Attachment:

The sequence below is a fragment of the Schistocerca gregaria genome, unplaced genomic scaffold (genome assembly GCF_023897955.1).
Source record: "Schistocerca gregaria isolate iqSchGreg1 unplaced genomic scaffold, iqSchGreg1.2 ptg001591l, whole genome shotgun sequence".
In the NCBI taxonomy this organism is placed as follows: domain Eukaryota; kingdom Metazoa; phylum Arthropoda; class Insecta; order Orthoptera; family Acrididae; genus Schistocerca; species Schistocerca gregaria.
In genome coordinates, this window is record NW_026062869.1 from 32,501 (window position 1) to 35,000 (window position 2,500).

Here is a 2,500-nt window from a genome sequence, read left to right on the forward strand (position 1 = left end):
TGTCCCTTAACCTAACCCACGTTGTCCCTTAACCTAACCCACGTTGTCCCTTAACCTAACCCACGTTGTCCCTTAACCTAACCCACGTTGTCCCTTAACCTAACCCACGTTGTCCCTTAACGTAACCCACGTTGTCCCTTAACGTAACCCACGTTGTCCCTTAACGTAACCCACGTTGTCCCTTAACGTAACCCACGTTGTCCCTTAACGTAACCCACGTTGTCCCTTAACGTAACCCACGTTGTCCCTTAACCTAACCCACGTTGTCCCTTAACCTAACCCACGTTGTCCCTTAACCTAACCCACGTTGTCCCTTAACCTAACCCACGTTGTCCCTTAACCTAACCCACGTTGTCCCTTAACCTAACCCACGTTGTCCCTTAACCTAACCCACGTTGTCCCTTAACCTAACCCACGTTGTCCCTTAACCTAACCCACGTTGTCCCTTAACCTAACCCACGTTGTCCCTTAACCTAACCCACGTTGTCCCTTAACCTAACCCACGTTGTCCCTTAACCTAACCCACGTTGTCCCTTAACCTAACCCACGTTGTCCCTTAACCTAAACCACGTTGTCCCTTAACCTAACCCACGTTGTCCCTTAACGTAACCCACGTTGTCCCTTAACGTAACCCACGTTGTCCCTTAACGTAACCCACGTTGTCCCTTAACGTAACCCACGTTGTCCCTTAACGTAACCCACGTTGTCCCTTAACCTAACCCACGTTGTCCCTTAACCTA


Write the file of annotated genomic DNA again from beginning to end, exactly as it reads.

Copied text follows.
The sequence below is a fragment of the Schistocerca gregaria genome, unplaced genomic scaffold (genome assembly GCF_023897955.1).
Source record: "Schistocerca gregaria isolate iqSchGreg1 unplaced genomic scaffold, iqSchGreg1.2 ptg001591l, whole genome shotgun sequence".
In the NCBI taxonomy this organism is placed as follows: domain Eukaryota; kingdom Metazoa; phylum Arthropoda; class Insecta; order Orthoptera; family Acrididae; genus Schistocerca; species Schistocerca gregaria.
In genome coordinates, this window is record NW_026062869.1 from 32,501 (window position 1) to 35,000 (window position 2,500).

Here is a 2,500-nt window from a genome sequence, read left to right on the forward strand (position 1 = left end):
TGTCCCTTAACCTAACCCACGTTGTCCCTTAACCTAACCCACGTTGTCCCTTAACCTAACCCACGTTGTCCCTTAACCTAACCCACGTTGTCCCTTAACCTAACCCACGTTGTCCCTTAACGTAACCCACGTTGTCCCTTAACGTAACCCACGTTGTCCCTTAACGTAACCCACGTTGTCCCTTAACGTAACCCACGTTGTCCCTTAACGTAACCCACGTTGTCCCTTAACGTAACCCACGTTGTCCCTTAACCTAACCCACGTTGTCCCTTAACCTAACCCACGTTGTCCCTTAACCTAACCCACGTTGTCCCTTAACCTAACCCACGTTGTCCCTTAACCTAACCCACGTTGTCCCTTAACCTAACCCACGTTGTCCCTTAACCTAACCCACGTTGTCCCTTAACCTAACCCACGTTGTCCCTTAACCTAACCCACGTTGTCCCTTAACCTAACCCACGTTGTCCCTTAACCTAACCCACGTTGTCCCTTAACCTAACCCACGTTGTCCCTTAACCTAACCCACGTTGTCCCTTAACCTAACCCACGTTGTCCCTTAACCTAAACCACGTTGTCCCTTAACCTAACCCACGTTGTCCCTTAACGTAACCCACGTTGTCCCTTAACGTAACCCACGTTGTCCCTTAACGTAACCCACGTTGTCCCTTAACGTAACCCACGTTGTCCCTTAACGTAACCCACGTTGTCCCTTAACCTAACCCACGTTGTCCCTTAACCTA